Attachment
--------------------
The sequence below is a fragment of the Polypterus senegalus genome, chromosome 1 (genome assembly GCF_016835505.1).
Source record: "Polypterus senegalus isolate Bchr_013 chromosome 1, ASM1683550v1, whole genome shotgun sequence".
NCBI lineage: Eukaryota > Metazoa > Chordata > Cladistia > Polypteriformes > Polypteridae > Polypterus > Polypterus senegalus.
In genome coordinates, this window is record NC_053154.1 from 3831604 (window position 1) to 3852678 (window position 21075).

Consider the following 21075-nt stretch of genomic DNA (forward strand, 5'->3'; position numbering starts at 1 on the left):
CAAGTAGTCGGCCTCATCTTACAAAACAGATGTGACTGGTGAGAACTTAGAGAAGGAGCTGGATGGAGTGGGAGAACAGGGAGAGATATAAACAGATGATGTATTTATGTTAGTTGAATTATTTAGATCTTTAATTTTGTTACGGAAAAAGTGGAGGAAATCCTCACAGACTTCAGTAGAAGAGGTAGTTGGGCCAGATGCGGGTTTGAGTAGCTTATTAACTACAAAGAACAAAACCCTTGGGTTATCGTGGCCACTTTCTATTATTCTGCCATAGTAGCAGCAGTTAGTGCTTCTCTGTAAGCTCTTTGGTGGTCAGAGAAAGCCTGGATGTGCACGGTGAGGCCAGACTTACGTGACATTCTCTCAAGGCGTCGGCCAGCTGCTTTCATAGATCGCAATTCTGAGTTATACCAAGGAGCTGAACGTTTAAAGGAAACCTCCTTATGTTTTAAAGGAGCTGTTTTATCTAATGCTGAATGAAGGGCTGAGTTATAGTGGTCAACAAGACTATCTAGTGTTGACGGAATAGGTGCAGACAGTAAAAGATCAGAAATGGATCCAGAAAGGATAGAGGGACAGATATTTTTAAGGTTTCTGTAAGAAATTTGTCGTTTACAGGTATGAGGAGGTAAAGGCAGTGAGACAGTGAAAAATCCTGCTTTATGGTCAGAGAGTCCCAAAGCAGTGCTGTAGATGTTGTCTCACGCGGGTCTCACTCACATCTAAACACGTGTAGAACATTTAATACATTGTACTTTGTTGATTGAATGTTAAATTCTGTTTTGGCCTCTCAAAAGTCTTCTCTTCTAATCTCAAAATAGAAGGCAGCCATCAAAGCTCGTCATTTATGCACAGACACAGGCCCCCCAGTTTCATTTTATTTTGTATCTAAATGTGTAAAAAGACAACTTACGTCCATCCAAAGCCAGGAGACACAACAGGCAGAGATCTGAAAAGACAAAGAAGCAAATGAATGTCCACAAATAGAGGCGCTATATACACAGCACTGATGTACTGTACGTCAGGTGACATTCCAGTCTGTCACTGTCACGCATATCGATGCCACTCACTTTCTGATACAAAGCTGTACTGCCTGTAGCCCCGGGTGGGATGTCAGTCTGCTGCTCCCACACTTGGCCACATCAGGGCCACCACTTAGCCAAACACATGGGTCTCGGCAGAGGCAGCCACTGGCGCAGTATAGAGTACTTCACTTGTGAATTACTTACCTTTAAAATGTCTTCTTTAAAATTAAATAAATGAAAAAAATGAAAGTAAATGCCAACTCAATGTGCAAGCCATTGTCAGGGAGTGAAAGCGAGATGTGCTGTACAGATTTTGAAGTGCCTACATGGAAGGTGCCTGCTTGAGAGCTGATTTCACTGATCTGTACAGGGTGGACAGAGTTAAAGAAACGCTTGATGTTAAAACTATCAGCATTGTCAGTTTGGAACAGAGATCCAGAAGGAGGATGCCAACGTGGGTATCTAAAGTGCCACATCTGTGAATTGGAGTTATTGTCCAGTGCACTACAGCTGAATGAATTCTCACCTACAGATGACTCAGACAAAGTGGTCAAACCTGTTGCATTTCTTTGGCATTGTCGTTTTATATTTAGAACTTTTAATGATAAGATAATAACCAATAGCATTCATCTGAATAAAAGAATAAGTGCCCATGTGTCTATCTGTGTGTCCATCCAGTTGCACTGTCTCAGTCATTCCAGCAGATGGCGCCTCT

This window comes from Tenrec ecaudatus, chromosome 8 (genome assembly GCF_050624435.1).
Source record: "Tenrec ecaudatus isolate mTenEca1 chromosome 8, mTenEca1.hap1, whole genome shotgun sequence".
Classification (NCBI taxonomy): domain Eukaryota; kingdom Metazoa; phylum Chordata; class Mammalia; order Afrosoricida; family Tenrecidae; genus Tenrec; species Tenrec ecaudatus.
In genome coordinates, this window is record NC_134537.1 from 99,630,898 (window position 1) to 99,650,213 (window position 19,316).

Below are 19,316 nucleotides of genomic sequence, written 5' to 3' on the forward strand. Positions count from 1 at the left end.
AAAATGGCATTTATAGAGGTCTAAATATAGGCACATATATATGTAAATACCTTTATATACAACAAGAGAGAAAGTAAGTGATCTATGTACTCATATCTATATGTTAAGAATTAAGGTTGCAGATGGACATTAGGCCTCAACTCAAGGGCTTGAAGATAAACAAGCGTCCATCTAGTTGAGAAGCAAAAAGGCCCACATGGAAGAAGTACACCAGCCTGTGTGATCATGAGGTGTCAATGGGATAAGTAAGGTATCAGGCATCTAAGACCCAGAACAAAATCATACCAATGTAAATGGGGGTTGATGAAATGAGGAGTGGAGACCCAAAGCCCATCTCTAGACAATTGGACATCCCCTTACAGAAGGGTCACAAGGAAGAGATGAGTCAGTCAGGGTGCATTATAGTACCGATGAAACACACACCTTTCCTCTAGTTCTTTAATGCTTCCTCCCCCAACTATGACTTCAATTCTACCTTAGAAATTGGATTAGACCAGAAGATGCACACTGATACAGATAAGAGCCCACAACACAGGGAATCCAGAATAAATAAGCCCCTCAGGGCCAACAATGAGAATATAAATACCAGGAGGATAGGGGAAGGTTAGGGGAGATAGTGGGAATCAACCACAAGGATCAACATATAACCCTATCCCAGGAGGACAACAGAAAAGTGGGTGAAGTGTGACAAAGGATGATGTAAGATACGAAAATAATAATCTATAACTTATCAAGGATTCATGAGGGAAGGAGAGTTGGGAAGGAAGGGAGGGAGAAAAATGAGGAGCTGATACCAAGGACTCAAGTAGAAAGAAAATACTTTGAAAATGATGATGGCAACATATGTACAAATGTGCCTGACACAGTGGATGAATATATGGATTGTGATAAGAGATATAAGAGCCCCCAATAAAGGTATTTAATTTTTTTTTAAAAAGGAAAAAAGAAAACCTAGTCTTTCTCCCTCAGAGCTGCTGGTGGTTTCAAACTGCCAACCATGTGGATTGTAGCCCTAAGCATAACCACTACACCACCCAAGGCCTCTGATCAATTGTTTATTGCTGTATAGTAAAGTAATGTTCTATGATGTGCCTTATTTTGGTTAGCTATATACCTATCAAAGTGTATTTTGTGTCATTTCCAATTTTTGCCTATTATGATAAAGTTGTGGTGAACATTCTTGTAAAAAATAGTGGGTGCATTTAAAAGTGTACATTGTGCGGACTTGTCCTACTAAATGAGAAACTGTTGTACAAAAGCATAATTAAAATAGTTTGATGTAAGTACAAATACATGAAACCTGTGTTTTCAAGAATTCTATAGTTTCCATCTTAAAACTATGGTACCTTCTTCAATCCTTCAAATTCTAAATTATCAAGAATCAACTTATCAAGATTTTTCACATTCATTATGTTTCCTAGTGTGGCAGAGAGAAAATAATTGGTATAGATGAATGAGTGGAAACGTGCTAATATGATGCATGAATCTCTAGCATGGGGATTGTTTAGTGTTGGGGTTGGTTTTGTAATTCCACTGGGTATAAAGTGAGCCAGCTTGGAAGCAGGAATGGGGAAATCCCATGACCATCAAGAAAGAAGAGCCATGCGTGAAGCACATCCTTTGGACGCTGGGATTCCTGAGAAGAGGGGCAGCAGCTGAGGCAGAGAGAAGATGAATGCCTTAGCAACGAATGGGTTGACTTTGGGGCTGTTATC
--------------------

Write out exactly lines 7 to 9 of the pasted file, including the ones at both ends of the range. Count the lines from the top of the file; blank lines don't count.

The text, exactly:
This window comes from Tenrec ecaudatus, chromosome 8 (genome assembly GCF_050624435.1).
Source record: "Tenrec ecaudatus isolate mTenEca1 chromosome 8, mTenEca1.hap1, whole genome shotgun sequence".
Classification (NCBI taxonomy): domain Eukaryota; kingdom Metazoa; phylum Chordata; class Mammalia; order Afrosoricida; family Tenrecidae; genus Tenrec; species Tenrec ecaudatus.